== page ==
Genome-wide association studies (GWAS) have identified tens of thousands of genetic variants (GVs) that are associated with human diseases. Surprisingly, over 88% of the GVs are located in the regions that do not code for a protein (Hindorff et al., PNAS 106:9362-9367, 2009). Many of them are suspected to play regulatory roles, either through transcription factors interacting with the promoter/enhancer regions of a gene, or through noncoding RNAs, such as microRNAs acting in the 3′UTR region of a gene.
In this issue, Gong et al. (Hum Mutat 33:254–263, 2012) systematically studied the GVs in microRNAs and their flanking regions. They developed a computational pipeline to predict the functional effects of these GVs on the interactions between microRNAs and the targets thereof. They further experimentally tested 11 microRNA-target pairs that are predicted to have altered functional effects, and validated eight of them. The result showed that their predictions are fairly reliable.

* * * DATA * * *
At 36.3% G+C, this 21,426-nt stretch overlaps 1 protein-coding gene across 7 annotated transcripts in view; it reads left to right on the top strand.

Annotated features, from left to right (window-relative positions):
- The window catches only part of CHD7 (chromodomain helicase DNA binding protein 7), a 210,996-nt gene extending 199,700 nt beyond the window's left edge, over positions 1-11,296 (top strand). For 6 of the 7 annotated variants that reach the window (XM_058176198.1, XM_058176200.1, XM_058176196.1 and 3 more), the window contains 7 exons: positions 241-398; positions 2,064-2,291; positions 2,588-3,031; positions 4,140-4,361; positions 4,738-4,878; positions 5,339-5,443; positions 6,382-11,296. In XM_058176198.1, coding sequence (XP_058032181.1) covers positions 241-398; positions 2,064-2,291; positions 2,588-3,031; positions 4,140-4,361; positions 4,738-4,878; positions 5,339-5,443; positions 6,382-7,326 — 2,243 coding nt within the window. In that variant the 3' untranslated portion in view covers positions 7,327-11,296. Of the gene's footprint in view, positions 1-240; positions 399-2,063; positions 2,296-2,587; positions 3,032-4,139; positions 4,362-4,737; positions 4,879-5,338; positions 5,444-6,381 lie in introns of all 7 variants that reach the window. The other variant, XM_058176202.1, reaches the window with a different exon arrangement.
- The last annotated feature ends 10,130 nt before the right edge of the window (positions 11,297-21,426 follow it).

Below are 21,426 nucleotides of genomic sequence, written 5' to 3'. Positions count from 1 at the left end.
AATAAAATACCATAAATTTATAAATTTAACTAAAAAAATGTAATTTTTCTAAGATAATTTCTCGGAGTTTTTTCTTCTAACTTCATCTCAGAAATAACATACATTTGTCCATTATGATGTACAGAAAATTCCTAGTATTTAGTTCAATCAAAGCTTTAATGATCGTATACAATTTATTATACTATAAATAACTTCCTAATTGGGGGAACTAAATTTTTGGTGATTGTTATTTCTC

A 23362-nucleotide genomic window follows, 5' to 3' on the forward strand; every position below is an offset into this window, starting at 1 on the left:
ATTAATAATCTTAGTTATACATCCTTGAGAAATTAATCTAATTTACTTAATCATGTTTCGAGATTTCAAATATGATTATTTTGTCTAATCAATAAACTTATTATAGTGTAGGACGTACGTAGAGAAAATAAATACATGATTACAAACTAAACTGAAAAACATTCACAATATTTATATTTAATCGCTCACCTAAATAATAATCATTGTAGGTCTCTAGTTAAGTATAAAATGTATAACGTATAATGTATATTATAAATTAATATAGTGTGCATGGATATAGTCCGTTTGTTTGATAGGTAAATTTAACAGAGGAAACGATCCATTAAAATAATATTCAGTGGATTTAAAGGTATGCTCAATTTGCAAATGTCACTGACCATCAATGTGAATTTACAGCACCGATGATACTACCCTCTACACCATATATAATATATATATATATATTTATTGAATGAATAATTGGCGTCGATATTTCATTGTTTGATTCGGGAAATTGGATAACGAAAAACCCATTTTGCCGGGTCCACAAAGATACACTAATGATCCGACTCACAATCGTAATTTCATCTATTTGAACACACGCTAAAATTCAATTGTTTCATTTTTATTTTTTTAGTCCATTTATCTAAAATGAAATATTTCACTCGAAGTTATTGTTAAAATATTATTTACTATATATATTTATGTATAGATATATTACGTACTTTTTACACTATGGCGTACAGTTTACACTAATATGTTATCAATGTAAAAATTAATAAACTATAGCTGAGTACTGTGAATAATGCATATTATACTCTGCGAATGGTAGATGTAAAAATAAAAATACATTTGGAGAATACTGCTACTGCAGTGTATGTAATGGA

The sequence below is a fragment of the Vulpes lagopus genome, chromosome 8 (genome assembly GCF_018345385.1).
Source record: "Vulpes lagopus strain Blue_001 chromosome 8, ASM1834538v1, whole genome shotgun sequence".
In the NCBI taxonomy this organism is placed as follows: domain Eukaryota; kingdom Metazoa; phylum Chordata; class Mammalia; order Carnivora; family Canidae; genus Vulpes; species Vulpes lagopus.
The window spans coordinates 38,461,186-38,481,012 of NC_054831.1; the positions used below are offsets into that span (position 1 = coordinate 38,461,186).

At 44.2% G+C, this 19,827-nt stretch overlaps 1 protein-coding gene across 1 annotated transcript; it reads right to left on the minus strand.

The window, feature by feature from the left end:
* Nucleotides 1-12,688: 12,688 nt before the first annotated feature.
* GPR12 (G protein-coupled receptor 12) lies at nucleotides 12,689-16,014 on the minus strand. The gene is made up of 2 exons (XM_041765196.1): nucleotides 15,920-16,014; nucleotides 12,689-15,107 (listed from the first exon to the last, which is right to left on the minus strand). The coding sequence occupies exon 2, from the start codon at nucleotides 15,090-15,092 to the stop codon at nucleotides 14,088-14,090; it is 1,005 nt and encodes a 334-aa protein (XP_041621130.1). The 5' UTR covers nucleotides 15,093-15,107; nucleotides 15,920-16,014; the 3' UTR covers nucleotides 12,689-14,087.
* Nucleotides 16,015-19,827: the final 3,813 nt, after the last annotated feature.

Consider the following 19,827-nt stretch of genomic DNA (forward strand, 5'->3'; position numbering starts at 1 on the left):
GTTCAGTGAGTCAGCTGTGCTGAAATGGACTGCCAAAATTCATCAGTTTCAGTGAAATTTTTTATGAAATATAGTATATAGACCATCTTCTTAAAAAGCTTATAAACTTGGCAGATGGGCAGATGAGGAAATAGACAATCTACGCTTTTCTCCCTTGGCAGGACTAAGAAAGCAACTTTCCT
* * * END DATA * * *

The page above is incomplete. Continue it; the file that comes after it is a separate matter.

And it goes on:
The database provided by this study, which focuses on GVs in microRNAs, complements recent databases on GVs in microRNA targets and transcription factor binding sites (Li et al., NAR 10.1093/nar/GKR1182) and on other functional predictions (Wang et al., Hum Mutat 32:19-24, 2011). These resources will help investigators to study the functional roles of a GV, not only for follow-up studies, but also for SNP selection before a genotyping experiment is performed (Zhang et al., Sci Rep 1:20, 2011).